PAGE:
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dc.contributor.authorHaoran, Dou
dc.contributor.authorYi, Lei
dc.contributor.authorXiaojun, Cheng
dc.contributor.authorJinxia, Wang
dc.contributor.authorLeppänen, Paavo H.T.
dc.date.accessioned2020-06-10T08:00:50Z
dc.date.available2020-06-10T08:00:50Z
dc.date.issued2020
dc.identifier.citationHaoran, D., Yi, L., Xiaojun, C., Jinxia, W., & Leppänen, P. H. (2020). Social exclusion influences conditioned fear acquisition and generalization : a mediating effect from the medial prefrontal cortex. <i>NeuroImage</i>, <i>218</i>, Article 116735. <a href="https://doi.org/10.1016/j.neuroimage.2020.116735" target="_blank">https://doi.org/10.1016/j.neuroimage.2020.116735</a>
dc.identifier.otherCONVID_35194921
dc.identifier.urihttps://jyx.jyu.fi/handle/123456789/69832
dc.description.abstractFear acquisition and generalization play key roles in promoting the survival of mammals and contribute to anxiety disorders. While previous research has provided much evidence for the repercussions of social exclusion on mental health, how social exclusion affects fear acquisition and generalization has received scant attention. In our study, participants were divided into two groups according to two Cyberball paradigm conditions (exclusion/inclusion). Both groups underwent a Pavlovian conditioning paradigm, functional near-infrared spectroscopy (fNIRS), and skin conductance response (SCR) assessments. We aimed to determine the effects of social exclusion on fear acquisition and generalization and whether modulation of the medial prefrontal cortex (mPFC) mediates this relationship. Our results showed that socially excluded participants featured significantly higher and lower shock risk scores to safety stimuli (conditioned stimulus, CS-) and threatening stimuli (CS+), respectively, than did socially included subjects during fear acquisition. The exclusion group had increased skin conductance responses (SCRs) to CS and exhibited heightened shock risk and increased SCRs to generalized stimuli compared with the inclusion group. The fNIRS results demonstrated that the CS + evoked larger oxy-Hb changes in the mPFC in the inclusion group than in the exclusion group during fear acquisition. Furthermore, the oxy-Hb of left mPFC of CS + mediated the effect on the association between social exclusion and perceived risk of CS+ in the fear acquisition. Our results indicate that social exclusion impairs fear acquisition and generalization via the mediation of the mPFC and that social exclusion increases susceptibility to anxiety disorders through bias processing of fear discrimination in fear acquisition and generalization. By studying the role of social relationship in fear acquisition and generalization, our research provides new insights into the pathological mechanisms of anxiety disorder.en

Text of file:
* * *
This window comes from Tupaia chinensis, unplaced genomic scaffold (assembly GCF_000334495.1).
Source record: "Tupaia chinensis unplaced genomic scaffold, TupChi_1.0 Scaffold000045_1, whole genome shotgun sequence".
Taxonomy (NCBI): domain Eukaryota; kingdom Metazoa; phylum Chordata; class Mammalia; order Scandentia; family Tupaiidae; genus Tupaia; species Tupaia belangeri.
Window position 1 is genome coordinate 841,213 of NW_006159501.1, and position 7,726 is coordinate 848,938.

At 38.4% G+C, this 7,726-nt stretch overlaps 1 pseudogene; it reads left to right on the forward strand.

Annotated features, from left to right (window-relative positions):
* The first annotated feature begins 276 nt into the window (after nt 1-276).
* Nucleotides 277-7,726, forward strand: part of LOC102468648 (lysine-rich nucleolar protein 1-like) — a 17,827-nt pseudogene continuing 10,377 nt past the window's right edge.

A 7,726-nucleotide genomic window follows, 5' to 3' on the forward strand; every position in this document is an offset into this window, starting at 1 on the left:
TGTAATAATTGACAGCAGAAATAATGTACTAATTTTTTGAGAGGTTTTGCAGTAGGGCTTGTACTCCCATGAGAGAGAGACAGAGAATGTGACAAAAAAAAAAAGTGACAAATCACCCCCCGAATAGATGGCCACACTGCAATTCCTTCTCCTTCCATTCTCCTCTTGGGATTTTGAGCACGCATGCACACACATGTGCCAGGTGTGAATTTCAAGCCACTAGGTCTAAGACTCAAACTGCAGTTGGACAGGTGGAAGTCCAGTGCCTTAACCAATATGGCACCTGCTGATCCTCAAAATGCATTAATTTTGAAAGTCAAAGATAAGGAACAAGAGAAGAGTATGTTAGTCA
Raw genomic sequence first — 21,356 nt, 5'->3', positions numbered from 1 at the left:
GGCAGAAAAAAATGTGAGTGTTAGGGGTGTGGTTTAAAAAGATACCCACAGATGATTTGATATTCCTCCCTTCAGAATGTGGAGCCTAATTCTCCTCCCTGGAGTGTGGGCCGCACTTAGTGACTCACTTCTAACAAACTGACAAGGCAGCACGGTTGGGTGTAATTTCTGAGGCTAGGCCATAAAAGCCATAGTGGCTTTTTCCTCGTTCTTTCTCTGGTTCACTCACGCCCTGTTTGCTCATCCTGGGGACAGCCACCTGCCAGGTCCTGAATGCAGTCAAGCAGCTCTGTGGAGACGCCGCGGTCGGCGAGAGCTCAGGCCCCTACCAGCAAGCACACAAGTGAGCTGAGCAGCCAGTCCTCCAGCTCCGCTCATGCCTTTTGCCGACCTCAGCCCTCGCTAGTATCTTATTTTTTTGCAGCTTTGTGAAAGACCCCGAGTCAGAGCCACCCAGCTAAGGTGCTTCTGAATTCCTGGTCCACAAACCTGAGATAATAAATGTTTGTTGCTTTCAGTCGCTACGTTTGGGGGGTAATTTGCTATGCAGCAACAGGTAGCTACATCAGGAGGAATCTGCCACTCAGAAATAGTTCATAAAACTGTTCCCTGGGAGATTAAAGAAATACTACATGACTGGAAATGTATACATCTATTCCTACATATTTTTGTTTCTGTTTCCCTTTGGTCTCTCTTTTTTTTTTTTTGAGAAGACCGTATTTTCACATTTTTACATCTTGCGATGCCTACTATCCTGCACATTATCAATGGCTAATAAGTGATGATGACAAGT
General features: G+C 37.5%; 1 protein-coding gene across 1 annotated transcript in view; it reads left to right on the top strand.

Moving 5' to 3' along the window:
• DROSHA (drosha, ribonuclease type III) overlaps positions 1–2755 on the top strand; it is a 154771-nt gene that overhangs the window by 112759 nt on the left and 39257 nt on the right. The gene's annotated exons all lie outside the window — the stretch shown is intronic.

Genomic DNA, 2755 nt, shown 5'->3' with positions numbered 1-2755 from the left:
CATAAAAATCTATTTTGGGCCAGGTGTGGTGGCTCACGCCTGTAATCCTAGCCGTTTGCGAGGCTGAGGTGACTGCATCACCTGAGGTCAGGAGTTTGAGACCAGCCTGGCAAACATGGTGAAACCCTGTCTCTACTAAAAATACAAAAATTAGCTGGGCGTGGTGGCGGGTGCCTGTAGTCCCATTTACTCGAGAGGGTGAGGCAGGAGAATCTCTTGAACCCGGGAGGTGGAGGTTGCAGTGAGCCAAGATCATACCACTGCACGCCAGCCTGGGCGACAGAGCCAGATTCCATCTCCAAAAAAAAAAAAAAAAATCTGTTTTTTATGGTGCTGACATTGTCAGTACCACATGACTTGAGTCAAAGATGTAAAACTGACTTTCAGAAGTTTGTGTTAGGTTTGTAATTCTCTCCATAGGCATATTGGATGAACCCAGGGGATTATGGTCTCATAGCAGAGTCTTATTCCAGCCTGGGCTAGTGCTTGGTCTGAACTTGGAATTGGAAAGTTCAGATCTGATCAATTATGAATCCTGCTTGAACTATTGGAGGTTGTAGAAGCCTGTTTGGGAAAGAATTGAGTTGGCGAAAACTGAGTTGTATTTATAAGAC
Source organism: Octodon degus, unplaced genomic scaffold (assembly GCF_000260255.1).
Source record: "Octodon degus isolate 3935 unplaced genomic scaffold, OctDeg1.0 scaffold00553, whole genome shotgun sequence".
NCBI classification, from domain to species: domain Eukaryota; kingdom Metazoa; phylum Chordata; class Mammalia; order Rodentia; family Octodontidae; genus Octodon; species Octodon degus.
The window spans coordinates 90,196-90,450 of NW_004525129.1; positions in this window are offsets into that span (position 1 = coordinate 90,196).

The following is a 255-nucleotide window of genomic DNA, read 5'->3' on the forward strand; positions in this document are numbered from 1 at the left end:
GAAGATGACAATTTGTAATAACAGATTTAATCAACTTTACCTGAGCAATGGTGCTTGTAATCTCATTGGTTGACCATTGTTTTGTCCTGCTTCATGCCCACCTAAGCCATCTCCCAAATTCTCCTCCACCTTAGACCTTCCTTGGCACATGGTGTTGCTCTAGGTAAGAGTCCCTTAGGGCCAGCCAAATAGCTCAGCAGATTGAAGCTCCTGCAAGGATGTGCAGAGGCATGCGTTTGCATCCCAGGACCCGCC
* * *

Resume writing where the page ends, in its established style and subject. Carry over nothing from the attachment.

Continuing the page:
dc.format.mimetypeapplication/pdf
dc.languageeng
dc.language.isoeng
dc.publisherElsevier
dc.relation.ispartofseriesNeuroImage
dc.rightsCC BY-NC-ND 4.0
dc.subject.otherfear acquisition
dc.subject.otherfear generalization
dc.subject.othersocial exclusion
dc.subject.othermPFC
dc.subject.otherfNIRS
dc.subject.otherSCR
dc.titleSocial exclusion influences conditioned fear acquisition and generalization : a mediating effect from the medial prefrontal cortex
dc.typearticle
dc.identifier.urnURN:NBN:fi:jyu-202006104074
dc.contributor.laitosPsykologian laitosfi
dc.contributor.laitosDepartment of Psychologyen
dc.contributor.oppiainePsykologiafi
dc.contributor.oppiaineMonitieteinen aivotutkimuskeskusfi
dc.contributor.oppiainePsychologyen
dc.contributor.oppiaineCentre for Interdisciplinary Brain Researchen
dc.type.urihttp://purl.org/eprint/type/JournalArticle
dc.description.reviewstatuspeerReviewed
dc.relation.issn1053-8119
dc.relation.volume218
dc.type.versionpublishedVersion
dc.rights.copyright© 2020 Published by Elsevier Inc.
dc.rights.accesslevelopenAccessfi
dc.subject.ysopelko
dc.subject.ysosyrjäytyminen
dc.subject.ysoaivokuori
dc.subject.ysoaivotutkimus
dc.subject.ysoehdollistuminen
dc.subject.ysoahdistuneisuushäiriöt
dc.format.contentfulltext
jyx.subject.urihttp://www.yso.fi/onto/yso/p10848
jyx.subject.urihttp://www.yso.fi/onto/yso/p8917
jyx.subject.urihttp://www.yso.fi/onto/yso/p7039
jyx.subject.urihttp://www.yso.fi/onto/yso/p23705
jyx.subject.urihttp://www.yso.fi/onto/yso/p2942
jyx.subject.urihttp://www.yso.fi/onto/yso/p21091
dc.rights.urlhttps://creativecommons.org/licenses/by-nc-nd/4.0/
dc.relation.doi10.1016/j.neuroimage.2020.116735
jyx.fundinginformationThis research was supported by the National Natural Science Foundation of China (NSFC31571153, NSFC31871130, NSFC31671150); the (Key) Project of DEGP (2015KCXTD009); Guangdong Key Project in "Development of new tools for diagnosis and treatment of Autism " (2018B030335001); Shenzhen Peacock Plan (KQTD2015033016104926); Major Program of Guangdong, China (2016KZDXM009); JCYJ20150729104249783; the Foundation for Distinguished Young Talents in Higher Education of Guangdong (2017KQNCX172); the Natural Science Foundation of SZU (2018053); Shenzhen-Hong Kong Brain Science Innovation Institute Project (2019SHIBS0003).


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